No. 47
12 September 1859
I yesterday had the honor of receiving your Graces Despatch No 1 of the 2nd July, upon the subject of my message to the House of Assembly, Vancouvers Island respecting the erection of certain Buildings required for the Public offices of the Colony.
2. As Your Grace appears somewhat to have misapprehended the circumstances in connection with the matter, I trust you will pardon meManuscript imageme, for trespassing upon your time in presenting you with a detail.
3. The Building heretofore in use as the Government Office, was extremely small and incommodious, and since the great increase of business in consequence of the causes which led to the establishment of the Colony of British Columbia, and to the rapid increase in the population of Vancouvers Island, it has been found absolutely impossible to carry on the Public business in that Building with the degree of method and regularity which is so essential to public interests; and which is so necesary for avoidingManuscript imageavoiding delay in the transaction of public matters. The situation of the Building too, was most inconvenient. Entirely isolated eight years ago when it was first erected, it had now become surrounded by other Buildings, in close proximity and two of the principal streets passed by its doors.
4. The necessity for providing other and better accommodation was imperative, and the progress and circumstances of the Colony required also, that Public offices should be erected for different Officers of the Colony, whose business had hitherto been transacted within the precincts of the stockade of the Hudsons Bay Company.
5. To institute measures for providing this necessary and Manuscript imagefitting accommodation, I conceived to be my particular province, and absolute duty.
6. The piece of Land upon which the small Building before alluded to, was situate, as well as a small portion contiguous to it, had from being in the very heart of the Town, become exceedingly valuable. This allotment had been reserved by the Hudsons Bay Company for Government purposes and I conceived that by selling the Land, sufficient funds could be obtained to erect the New Buildings required, and measures were actually instituted to that effect. But here a difficulty suddenly presentedManuscript imagepresented itself. The Colonial Government though in actual possession of the Land had no Deed of Transfer and consequently could not grant a Title. I consequently made arrangements with the Agent of the Hudson's Bay Co. to surrender the Land, on the condition of his placing at my disposal for the erection of New Buildings, the sum of Money obtained by the sale.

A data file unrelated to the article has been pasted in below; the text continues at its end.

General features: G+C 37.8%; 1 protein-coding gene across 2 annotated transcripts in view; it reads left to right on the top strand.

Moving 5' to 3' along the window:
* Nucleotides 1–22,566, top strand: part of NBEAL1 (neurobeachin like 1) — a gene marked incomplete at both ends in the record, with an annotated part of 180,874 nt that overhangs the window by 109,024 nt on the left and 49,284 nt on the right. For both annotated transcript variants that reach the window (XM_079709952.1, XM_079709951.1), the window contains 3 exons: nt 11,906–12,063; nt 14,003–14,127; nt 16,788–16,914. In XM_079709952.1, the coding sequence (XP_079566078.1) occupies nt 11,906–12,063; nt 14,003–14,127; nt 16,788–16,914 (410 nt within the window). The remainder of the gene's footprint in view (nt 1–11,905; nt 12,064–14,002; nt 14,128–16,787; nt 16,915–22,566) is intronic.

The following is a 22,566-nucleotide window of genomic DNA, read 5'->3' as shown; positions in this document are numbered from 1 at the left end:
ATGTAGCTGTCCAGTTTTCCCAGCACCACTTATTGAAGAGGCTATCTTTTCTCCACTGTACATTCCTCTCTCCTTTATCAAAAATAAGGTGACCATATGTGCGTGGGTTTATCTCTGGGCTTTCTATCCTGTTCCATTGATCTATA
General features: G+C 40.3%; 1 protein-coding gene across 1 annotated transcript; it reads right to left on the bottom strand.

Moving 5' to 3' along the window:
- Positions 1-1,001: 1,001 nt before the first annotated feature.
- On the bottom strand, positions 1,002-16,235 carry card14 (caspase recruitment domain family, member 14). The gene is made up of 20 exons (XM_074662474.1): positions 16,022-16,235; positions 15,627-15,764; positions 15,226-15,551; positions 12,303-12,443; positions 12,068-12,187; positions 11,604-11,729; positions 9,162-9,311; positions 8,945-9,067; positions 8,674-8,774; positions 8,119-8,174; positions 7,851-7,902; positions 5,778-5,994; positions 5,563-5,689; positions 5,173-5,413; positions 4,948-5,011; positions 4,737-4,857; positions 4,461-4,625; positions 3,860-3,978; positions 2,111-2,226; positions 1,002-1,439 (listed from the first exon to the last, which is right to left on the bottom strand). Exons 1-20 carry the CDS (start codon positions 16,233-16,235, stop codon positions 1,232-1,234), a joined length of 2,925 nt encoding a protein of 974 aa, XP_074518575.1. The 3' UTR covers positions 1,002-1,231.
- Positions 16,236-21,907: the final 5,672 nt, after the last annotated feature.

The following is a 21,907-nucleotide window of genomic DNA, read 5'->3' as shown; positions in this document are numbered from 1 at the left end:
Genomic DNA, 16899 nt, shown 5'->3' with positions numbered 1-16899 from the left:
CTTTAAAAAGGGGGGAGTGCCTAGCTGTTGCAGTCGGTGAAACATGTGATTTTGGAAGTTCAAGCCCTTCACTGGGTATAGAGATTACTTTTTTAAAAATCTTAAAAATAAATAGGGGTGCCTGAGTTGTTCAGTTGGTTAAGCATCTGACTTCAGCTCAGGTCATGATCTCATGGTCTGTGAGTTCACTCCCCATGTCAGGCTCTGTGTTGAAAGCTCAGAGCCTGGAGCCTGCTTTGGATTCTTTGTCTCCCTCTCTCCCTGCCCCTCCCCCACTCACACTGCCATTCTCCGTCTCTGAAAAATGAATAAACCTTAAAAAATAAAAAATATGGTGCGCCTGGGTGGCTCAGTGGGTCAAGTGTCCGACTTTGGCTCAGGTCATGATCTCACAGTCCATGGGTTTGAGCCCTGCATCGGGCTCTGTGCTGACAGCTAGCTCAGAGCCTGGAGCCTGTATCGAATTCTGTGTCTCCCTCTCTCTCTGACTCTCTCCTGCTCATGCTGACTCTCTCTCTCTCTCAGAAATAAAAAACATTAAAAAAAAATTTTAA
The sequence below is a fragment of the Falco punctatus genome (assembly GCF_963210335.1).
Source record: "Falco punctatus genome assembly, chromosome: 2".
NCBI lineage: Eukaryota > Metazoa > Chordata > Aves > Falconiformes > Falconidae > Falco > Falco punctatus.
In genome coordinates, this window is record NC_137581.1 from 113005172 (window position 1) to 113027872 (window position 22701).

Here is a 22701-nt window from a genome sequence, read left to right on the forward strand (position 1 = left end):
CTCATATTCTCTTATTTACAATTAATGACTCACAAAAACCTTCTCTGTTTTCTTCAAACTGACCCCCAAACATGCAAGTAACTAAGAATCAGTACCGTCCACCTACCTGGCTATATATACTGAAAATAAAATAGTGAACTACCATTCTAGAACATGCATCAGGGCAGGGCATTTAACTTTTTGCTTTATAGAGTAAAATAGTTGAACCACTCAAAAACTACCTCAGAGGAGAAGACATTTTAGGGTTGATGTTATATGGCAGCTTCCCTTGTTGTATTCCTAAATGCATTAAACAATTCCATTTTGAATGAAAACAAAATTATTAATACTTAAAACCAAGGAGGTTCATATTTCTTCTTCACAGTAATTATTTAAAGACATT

7. This has been done, the whole proceeds amounted to about Six thousand Five hundred pounds (£6,500).
8. The new Buildings have been erected upon a piece of groundManuscript imageground reserved for Government purposes. It is Ten acres in extent and most conveniently situated, being sufficiently near to the Town while removed from its noise and confusion. The Buildings consist of the Colonial Secretary's Office, the Treasury, Land Office, Court House, and House of Assembly, and the total cost will not much exceed the sum before mentioned. The excess will be defrayed from the proceeds of Two Lots still unsold, and your Grace may rest assured, that it was no part of my plan nor is it my intention, to ask Her Majesty's Government for funds to meet the expense of thisManuscript imagethis undertaking.
9. I trust that this explanation may serve to place the matter on its proper footing in the eyes of Your Grace and may be deemed satisfactory.
10. I did not conceive it necessary to obtain the sanction of the House of Assembly to the expenditure of the money, as it was produced by the Sale of Land, a portion of the Revenue of the Colony over which they at present have no control, and for the other reasons stated in my message. The proceeding was known and approved of by various members of the House, but it was questioned byManuscript imageby others, as is every Government measure, for reasons best known to themselves.
I have etc.
Minutes by CO staff
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Mr Elliot
It seems to me that this explanation is satisfactory: but it was impossible for us to imagine from his despatch of the 14 May the details the Governor now furnishes us with.
As this is a Land question possibly you will wish a refce to the Commissioners in the first instance.
ABd 1 Novr
As this did not go to the Land Board in the earlier stages, Manuscript imageit hardly need go to them now. Answer the Governor that his explanation is sufficient?
TFE 1 Nov
N 2
Mr Merivale will like to see this, when he returns to the Office.
ABd 3 Novr
Other documents included in the file
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Draft reply, Newcastle to Douglas, No. 24, 1 December 1859.
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Draft, Merivale to H.H. Berens, Hudson's Bay Company, 7 December 1859, requesting further clarification of the arrangements made between Douglas and Dallas, the company's agent.
Douglas, James to Pelham-Clinton, Henry Pelham Fiennes 12 September 1859, CO 305:11, no. 10759, 169. The Colonial Despatches of Vancouver Island and British Columbia 1846-1871, Edition 2.2, ed. James Hendrickson and the Colonial Despatches project. Victoria, B.C.: University of Victoria. https://bcgenesis.uvic.ca/V59047.html.

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